How is this possible?  In a nutshell, it has to do with tolerance.  When you start using heroin, your body develops tolerance — you need more to reach a target level of euphoria, but your body adjusts and can handle more. When you quit, your body’s tolerance goes back down, so if you re-start, the same heroin you could tolerate before will now stop your breathing. Studies have indicated that the majority of heroin overdose deaths occur after quitting for a time. That’s probably why you often hear in famous overdose cases that they had recently been in treatment. As an additional complication, those who relapse tend to do so in solitude (stigma/shame) and thus cannot be helped by the simple application of Naloxone, which, while painful, can reverse pretty much any heroin overdose without causing damage.

Despite all this, we rarely discuss whether our approach to heroin use (prohibition and cold-turkey treatment) is the only, or best, approach. There is a better option.  (You were beginning to wonder when I was going to get around to talking about the government giving heroin away for free… here we go.)

I call it Heroin-Assisted Treatment (or HAT). The idea is that anyone using heroin could come to a government-run clinic and get a safe, controlled dose of heroin for free. The clinic would have medical staff and counselors to help people get their lives/jobs/families back into shape, if necessary, so they can maintain their habit without heroin disrupting their lives (and with controlled dosage, it’s possible to do pretty much anything as an addict that a non-addict can do). Once they’ve got their lives in order, they can work at reducing or completely quitting when ready.

I realize that it’s counter-intuitive and sounds completely bonkers. Free heroin? Ridiculous.

But this isn’t my idea. It’s actually been done. And we have clear evidence it works. While each program has had different details, there have been successful HAT programs in Canada, Germany, Spain, the Netherlands, Switzerland, and the UK, going all the way back to 1994 in Switzerland. And every study done of these programs have shown that they work. Massive reductions in crime, improved physical and mental health, excellent cost benefit to society, and greater longevity for those in the programs.  And here’s the kicker — the existence of such programs takes away the profit potential for criminal heroin dealers, which actually can result in fewer people being exposed to heroin use.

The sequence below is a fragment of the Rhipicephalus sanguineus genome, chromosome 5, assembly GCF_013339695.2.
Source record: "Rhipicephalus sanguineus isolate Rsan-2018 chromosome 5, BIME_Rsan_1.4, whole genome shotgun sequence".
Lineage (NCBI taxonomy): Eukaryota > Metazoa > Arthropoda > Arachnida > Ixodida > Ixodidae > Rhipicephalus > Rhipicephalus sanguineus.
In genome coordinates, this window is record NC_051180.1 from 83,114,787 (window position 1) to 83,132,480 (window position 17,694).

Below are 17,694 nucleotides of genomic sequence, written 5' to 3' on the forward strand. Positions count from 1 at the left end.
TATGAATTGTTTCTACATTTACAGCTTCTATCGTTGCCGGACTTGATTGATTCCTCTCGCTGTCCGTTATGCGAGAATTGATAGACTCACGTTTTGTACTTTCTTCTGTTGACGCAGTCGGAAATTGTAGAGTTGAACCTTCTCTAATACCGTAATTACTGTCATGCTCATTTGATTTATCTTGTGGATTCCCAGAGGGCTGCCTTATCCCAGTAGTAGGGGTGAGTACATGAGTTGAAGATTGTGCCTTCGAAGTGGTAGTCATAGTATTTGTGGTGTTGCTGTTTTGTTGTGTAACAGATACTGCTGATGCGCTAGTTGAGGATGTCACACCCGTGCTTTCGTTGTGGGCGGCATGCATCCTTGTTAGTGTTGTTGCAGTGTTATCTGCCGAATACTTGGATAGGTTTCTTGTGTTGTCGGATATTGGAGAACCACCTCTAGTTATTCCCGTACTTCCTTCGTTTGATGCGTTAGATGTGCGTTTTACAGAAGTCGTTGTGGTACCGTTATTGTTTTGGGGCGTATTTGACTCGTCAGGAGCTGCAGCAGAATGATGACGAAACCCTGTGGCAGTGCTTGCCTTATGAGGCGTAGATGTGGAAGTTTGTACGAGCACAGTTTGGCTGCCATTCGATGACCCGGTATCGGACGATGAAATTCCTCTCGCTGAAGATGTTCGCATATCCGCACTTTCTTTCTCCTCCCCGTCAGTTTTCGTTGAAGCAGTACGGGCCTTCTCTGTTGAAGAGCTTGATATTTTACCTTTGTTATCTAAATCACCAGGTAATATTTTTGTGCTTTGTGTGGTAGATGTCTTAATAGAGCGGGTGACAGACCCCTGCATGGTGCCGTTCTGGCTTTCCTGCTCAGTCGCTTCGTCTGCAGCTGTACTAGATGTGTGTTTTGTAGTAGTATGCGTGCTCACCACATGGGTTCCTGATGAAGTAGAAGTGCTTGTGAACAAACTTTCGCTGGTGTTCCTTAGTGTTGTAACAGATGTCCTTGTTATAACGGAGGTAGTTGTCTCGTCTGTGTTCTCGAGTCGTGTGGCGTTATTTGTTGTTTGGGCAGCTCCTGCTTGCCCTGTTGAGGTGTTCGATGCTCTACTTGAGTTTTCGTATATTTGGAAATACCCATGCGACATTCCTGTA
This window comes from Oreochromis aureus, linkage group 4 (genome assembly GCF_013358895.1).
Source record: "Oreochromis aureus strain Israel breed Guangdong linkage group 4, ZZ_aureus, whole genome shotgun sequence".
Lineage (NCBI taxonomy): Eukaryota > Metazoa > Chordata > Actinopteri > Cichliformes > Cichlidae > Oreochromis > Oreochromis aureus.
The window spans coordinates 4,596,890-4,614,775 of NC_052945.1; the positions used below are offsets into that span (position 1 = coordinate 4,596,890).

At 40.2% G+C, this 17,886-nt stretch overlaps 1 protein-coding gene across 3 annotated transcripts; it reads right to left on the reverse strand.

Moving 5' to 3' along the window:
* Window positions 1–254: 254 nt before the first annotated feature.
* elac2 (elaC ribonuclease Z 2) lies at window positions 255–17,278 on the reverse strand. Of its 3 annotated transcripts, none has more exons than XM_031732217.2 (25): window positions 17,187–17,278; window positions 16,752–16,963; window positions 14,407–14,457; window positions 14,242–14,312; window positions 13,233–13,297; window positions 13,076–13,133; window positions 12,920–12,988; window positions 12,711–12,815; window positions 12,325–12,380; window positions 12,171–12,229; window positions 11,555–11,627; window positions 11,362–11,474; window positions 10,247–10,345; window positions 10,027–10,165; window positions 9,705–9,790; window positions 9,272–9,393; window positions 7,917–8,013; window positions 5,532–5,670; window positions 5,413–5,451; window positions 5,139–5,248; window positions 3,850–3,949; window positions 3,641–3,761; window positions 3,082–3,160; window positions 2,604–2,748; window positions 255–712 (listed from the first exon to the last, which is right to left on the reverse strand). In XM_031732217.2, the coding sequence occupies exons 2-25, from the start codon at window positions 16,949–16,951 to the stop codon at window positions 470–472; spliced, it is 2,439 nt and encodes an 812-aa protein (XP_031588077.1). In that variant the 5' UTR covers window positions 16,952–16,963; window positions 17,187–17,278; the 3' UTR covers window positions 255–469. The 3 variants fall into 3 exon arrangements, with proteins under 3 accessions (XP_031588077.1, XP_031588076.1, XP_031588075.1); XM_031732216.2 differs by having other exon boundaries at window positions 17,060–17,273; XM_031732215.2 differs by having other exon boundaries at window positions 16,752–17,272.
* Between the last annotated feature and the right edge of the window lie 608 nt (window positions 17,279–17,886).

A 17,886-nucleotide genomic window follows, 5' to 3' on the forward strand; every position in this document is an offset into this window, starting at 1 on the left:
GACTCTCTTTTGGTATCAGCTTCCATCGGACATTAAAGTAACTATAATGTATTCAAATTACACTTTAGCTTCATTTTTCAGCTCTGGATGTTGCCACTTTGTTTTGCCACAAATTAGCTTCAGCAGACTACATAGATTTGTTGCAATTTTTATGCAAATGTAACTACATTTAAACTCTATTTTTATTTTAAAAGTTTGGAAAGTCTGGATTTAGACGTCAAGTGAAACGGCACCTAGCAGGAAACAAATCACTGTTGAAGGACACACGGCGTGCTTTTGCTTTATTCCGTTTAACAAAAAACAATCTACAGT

So why don’t we have HAT here? (And why has HAT been under political attack in every country where it is successful?)  Because many people don’t like it. Despite the facts, it is politically unpopular to “provide heroin to addicts” because it sounds like we’re encouraging drug use.

 It’s the same political calculation that promotes abstinence-only sex education under the sadomoralistic belief that it’s better for children to die of sexually transmitted diseases than give them a condom (which might encourage them to have sex).

We can continue a century of provably failed prohibition approaches and continue to watch people die, or consider alternative drug policies that have been proven successes. The question is whether we are willing to learn, and whether we care more about good policy than superficial appearances.

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Pete Guither is the editor of drugwarrant.com